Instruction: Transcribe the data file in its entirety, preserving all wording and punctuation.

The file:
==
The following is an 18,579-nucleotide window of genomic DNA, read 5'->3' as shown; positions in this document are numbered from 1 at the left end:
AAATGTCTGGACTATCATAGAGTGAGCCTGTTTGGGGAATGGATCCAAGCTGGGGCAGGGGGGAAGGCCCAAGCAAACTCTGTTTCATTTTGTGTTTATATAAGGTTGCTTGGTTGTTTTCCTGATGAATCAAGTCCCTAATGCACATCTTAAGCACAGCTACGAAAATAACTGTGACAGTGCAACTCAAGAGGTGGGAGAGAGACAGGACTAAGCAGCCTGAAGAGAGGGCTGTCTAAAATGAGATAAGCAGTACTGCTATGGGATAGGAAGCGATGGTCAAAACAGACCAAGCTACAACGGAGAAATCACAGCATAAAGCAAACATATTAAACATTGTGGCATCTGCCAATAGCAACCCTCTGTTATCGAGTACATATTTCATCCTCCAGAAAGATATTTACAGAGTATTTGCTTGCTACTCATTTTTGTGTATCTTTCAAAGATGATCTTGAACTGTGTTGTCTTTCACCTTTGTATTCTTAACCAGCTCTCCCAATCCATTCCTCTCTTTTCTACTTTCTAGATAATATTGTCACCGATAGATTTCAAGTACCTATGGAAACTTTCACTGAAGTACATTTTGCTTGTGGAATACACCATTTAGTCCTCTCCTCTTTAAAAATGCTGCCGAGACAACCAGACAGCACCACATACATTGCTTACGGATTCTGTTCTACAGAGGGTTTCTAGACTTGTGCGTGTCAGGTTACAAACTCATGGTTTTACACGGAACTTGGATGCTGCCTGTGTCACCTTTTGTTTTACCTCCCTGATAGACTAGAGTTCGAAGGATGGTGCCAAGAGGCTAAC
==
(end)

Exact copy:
The following is an 18,579-nucleotide window of genomic DNA, read 5'->3' as shown; positions in this document are numbered from 1 at the left end:
AAATGTCTGGACTATCATAGAGTGAGCCTGTTTGGGGAATGGATCCAAGCTGGGGCAGGGGGGAAGGCCCAAGCAAACTCTGTTTCATTTTGTGTTTATATAAGGTTGCTTGGTTGTTTTCCTGATGAATCAAGTCCCTAATGCACATCTTAAGCACAGCTACGAAAATAACTGTGACAGTGCAACTCAAGAGGTGGGAGAGAGACAGGACTAAGCAGCCTGAAGAGAGGGCTGTCTAAAATGAGATAAGCAGTACTGCTATGGGATAGGAAGCGATGGTCAAAACAGACCAAGCTACAACGGAGAAATCACAGCATAAAGCAAACATATTAAACATTGTGGCATCTGCCAATAGCAACCCTCTGTTATCGAGTACATATTTCATCCTCCAGAAAGATATTTACAGAGTATTTGCTTGCTACTCATTTTTGTGTATCTTTCAAAGATGATCTTGAACTGTGTTGTCTTTCACCTTTGTATTCTTAACCAGCTCTCCCAATCCATTCCTCTCTTTTCTACTTTCTAGATAATATTGTCACCGATAGATTTCAAGTACCTATGGAAACTTTCACTGAAGTACATTTTGCTTGTGGAATACACCATTTAGTCCTCTCCTCTTTAAAAATGCTGCCGAGACAACCAGACAGCACCACATACATTGCTTACGGATTCTGTTCTACAGAGGGTTTCTAGACTTGTGCGTGTCAGGTTACAAACTCATGGTTTTACACGGAACTTGGATGCTGCCTGTGTCACCTTTTGTTTTACCTCCCTGATAGACTAGAGTTCGAAGGATGGTGCCAAGAGGCTAAC